This Week in Games
by Heidi Kemps,
Hi folks. Let me talk a bit upfront about something important to me. As you've probably heard, a state of emergency was declared for several Japanese prefectures earlier this week. While stopping short of the stay-at-home orders going in in several US states and European countries right now, the government has asked a lot of businesses to close for public safety's sake, including arcades.
Japanese arcades have been suffering a lot in the past decade-and-a-half: revenues and foot traffic are down, and hundreds of locations have permanently closed as the country's gaming habits have shifted to mobile platforms. Add a serious pandemic into these already adverse conditions, and it's a recipe for financial ruin. The big, flashy arcades – Taito Stations, Sega Worlds, and Round 1s – will likely weather this due to having the backing of big companies behind them. It's the independently operated arcades – who usually cater to specific gaming communities – that are really going to be left hurting, and they're reaching out for help from dedicated players and fans online.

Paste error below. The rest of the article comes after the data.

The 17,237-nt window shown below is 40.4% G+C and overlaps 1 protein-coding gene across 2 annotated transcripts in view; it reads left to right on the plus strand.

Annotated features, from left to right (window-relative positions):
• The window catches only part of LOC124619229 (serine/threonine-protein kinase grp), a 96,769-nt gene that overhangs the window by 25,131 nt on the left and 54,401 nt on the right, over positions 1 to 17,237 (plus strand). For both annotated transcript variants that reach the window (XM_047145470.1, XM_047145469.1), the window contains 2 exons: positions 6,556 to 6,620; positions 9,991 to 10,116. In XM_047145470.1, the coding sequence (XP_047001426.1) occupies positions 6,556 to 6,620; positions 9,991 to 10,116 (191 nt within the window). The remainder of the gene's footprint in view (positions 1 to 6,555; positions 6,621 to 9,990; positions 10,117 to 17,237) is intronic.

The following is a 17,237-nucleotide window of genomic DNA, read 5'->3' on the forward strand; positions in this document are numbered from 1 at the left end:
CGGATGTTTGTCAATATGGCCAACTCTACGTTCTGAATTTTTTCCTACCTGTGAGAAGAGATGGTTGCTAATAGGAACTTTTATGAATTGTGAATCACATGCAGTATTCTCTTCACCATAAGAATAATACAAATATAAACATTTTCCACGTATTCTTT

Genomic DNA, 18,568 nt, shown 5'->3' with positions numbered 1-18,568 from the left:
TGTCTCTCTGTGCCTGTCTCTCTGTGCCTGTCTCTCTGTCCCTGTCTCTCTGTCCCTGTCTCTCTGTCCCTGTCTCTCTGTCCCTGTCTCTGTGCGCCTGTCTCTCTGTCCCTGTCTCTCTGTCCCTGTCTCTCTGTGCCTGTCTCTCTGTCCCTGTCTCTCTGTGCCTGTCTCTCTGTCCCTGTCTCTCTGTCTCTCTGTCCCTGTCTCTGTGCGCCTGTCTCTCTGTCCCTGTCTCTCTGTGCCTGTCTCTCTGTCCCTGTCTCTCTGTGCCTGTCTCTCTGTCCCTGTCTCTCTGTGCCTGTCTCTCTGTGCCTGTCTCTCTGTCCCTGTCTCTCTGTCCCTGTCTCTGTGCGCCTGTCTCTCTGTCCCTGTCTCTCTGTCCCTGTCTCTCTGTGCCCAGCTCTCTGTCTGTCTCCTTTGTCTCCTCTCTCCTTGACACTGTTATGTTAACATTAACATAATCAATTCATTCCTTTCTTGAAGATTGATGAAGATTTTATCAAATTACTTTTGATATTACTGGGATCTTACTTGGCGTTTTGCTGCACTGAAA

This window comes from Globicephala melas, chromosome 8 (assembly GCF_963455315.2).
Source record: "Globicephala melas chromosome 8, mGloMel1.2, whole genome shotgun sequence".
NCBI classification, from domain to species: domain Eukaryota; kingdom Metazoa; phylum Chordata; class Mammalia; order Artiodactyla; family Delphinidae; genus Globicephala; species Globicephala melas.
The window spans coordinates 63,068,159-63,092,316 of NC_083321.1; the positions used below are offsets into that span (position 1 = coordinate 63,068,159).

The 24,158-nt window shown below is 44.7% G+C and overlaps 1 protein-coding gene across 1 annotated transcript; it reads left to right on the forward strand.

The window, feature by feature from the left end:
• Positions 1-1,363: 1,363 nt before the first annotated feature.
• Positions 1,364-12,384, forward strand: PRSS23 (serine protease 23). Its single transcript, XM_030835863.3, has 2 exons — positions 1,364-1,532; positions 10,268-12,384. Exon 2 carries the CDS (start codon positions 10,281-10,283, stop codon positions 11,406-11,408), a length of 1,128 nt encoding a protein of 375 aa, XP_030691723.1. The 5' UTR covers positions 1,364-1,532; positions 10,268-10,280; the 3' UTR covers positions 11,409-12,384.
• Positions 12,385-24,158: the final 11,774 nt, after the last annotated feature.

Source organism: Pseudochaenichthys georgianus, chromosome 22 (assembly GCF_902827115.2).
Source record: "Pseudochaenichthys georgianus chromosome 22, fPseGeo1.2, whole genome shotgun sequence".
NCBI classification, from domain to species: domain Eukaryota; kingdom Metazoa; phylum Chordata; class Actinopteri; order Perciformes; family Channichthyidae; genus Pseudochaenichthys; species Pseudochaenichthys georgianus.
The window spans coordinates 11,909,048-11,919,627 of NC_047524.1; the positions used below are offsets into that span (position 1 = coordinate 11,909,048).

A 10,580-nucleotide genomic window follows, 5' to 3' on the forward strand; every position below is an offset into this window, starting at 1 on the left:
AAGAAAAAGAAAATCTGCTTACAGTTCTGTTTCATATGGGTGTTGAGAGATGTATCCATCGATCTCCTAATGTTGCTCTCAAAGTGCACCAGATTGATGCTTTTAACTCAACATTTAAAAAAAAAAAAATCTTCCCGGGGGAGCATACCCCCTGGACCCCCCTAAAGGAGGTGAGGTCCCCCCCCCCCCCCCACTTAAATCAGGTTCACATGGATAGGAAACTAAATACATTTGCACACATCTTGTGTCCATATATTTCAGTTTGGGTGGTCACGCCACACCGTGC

There are many other arcades in trouble. I'm not very good at English, so I'll write briefly.— 杉山 (@osugi_necro) April 8, 2020
If you can afford it, please donate.
It is my home arcade.
BIG ONE 2ndhttps://t.co/WVhGEgGbe7https://t.co/2SBqOKfFNT
Some arcades are doing drives on crowdfunding or Patreon-like services that are, unfortunately, difficult to use overseas. Others, however, can be supported through subscriptions on NicoNico Douga or through services like StreamLabs. If you've ever watched a cool arcade game stream from Japan, now's the time to try and look up the arcade that put on via Twitch, Twitter, or Nico Nico and show your appreciation. Yes, I know it's not easy -- especially since most information is in Japanese -- but believe me, they definitely appreciate any support you can give.